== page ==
‘Just to chuck a thought out there, how many parents at times dread the ice cream man’s melody but the kids love. Maybe this melody could be utilised in a completely different way. Instead of stocking the van with ice cream and lollies, stock up with essential stuff for the elderly and isolated. Ice cream man drives and a volunteer in the back to deliver to the persons door. How would the isolated people know assistance is there? The ice cream van melody.’

The suggestion may be impractical. But placed amongst hundreds of other suggestions for repurposing private property, businesses and spaces for the fight against coronavirus, it indicates a fundamentally radical reassessment of the nature of goods and materials within our society, and how they can be best put to use. To many, the world ordinarily appears closed off, belonging to others and accessible through monetary transactions only. However, this international crisis is opening the imaginations of millions to ways in which they might participate more fully in society, accessing the resources they see around them and using them to fight the virus.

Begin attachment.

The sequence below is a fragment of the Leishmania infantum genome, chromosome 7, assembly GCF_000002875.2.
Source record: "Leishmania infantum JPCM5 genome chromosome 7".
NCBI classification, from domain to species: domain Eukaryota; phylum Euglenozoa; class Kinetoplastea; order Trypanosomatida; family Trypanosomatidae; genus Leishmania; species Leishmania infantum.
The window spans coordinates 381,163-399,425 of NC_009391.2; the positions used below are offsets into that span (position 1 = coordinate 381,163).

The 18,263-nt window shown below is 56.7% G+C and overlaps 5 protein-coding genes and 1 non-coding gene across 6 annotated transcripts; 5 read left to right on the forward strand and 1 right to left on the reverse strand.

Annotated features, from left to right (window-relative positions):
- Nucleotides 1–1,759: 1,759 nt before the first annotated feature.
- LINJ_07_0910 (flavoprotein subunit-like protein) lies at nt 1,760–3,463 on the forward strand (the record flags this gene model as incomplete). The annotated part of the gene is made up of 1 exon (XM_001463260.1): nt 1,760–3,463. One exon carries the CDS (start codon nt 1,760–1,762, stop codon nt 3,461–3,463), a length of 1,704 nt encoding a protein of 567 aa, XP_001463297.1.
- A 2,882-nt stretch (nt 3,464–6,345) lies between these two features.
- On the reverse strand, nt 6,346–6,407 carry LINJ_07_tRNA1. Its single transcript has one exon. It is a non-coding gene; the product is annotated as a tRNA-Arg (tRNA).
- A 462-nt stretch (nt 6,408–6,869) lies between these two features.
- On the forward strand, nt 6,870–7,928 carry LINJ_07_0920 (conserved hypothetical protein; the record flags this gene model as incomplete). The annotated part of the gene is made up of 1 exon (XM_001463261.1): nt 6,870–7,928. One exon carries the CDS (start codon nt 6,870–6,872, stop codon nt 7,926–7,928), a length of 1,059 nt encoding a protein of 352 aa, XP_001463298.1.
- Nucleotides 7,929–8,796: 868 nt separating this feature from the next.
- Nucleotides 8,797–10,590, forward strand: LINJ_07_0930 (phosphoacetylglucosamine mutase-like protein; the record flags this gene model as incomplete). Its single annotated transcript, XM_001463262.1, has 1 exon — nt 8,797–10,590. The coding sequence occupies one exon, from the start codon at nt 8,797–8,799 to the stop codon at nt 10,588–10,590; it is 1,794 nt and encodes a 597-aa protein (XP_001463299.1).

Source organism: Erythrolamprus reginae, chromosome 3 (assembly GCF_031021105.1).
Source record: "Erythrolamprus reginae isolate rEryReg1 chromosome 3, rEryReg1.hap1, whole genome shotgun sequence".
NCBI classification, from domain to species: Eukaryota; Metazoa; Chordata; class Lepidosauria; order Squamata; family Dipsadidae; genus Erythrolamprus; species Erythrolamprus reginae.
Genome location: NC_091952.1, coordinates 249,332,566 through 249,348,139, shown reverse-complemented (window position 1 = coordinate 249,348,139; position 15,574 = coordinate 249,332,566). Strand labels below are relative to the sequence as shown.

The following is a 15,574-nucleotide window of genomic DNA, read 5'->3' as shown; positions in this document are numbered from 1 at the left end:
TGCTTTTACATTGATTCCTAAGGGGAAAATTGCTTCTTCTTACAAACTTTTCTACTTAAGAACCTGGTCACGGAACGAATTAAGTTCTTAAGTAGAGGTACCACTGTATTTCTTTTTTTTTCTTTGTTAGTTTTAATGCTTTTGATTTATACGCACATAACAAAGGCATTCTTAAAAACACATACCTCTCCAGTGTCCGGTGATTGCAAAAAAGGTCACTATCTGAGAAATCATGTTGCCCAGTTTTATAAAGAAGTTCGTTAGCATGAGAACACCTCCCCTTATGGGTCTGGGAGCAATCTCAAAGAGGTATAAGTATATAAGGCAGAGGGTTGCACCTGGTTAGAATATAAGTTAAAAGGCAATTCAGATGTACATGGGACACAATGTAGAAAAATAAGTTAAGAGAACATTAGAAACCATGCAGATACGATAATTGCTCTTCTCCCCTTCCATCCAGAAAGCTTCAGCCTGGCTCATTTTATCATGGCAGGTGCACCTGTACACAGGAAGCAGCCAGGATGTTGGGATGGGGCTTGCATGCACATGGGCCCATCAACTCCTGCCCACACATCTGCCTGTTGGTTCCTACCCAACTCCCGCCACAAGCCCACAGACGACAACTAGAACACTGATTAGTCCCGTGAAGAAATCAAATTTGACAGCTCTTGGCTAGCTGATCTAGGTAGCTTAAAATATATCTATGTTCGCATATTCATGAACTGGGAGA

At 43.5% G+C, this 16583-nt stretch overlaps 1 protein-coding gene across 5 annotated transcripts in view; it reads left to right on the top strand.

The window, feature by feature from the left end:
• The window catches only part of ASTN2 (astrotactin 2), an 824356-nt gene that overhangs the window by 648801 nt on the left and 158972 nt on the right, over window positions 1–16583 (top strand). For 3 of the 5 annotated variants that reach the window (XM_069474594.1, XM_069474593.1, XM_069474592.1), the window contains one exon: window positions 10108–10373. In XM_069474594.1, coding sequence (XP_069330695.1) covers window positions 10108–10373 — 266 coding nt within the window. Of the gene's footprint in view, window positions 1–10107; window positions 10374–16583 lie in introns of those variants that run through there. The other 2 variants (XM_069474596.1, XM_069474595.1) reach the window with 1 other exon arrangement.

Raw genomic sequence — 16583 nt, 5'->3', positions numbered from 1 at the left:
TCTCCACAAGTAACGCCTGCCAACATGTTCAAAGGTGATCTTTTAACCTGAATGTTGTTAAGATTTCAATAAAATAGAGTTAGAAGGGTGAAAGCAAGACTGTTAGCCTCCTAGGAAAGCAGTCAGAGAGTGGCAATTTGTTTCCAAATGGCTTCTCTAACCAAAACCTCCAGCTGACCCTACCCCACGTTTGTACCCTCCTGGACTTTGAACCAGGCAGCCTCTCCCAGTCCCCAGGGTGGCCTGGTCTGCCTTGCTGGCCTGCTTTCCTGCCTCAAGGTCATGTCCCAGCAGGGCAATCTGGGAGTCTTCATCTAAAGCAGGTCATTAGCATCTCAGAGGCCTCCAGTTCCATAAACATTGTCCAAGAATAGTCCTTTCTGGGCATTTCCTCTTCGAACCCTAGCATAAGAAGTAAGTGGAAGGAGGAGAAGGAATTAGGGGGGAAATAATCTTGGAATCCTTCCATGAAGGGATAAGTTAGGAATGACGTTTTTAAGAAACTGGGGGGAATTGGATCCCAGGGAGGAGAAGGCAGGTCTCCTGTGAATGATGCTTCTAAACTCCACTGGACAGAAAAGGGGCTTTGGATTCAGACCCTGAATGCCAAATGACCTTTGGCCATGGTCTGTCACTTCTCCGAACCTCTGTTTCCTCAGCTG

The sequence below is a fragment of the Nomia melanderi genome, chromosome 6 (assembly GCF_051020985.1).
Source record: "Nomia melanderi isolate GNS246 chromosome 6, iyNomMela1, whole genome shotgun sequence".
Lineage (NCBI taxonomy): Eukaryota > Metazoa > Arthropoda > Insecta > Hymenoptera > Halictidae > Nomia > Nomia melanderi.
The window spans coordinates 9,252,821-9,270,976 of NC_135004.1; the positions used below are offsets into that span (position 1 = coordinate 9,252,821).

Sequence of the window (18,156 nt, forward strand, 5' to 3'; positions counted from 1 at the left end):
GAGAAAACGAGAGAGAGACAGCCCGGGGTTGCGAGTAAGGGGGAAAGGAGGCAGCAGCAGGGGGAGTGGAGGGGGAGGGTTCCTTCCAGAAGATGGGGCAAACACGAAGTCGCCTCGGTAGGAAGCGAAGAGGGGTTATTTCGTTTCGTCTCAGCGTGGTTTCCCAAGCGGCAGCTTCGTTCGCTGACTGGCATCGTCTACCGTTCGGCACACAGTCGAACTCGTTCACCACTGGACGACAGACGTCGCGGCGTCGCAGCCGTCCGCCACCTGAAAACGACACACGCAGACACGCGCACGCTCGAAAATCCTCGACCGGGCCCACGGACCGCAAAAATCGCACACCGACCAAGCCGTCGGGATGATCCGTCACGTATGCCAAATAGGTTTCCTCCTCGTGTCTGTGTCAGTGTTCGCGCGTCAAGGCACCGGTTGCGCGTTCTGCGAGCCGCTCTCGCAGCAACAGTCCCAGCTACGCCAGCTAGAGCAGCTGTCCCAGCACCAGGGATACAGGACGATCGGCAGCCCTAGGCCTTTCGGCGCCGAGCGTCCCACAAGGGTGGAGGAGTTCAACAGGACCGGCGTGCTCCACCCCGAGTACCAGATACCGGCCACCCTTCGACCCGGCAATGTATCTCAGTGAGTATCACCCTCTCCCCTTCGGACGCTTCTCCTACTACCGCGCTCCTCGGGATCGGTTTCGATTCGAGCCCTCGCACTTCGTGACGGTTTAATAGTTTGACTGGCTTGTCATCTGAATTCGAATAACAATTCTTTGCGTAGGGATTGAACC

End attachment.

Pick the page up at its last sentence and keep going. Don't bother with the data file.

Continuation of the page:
Spirit of Salford’s Facebook page, as well as other community social media pages, are awash not only with suggestions for requisitioning goods and services for the fight against the virus, but also with offers of mutual aid and assistance. Within a few days of Spirit of Salford launching, around 700 people signed up to be volunteers.

So, our new (for now, temporary) society appears to be one of radically increased solidarity, both in terms of action and feeling. But the article then goes on to note:

The spirit and enthusiasm of the current moment could collapse if not encouraged and nurtured carefully. Mutual aid is far from the preserve of the Left: in recent years, fascist groups such as Golden Dawn in Greece have colonised this space far more effectively than comparable Left organisations and used it to drive a divisive racist agenda…

We need to develop a discourse which recognises the often clumsy and fledging articulations of a different perspective on our economic system; that harnesses and gives credence to the best elements of the participatory spirit which is developing across so many areas of the UK.

We need to recognise the radical potential in the community spirit and opening of imaginations for so many members of the public. In all the plurality, impracticality and apparent strangeness of many of these suggestions, they reflect a rare opportunity for mass creativity and social engagement.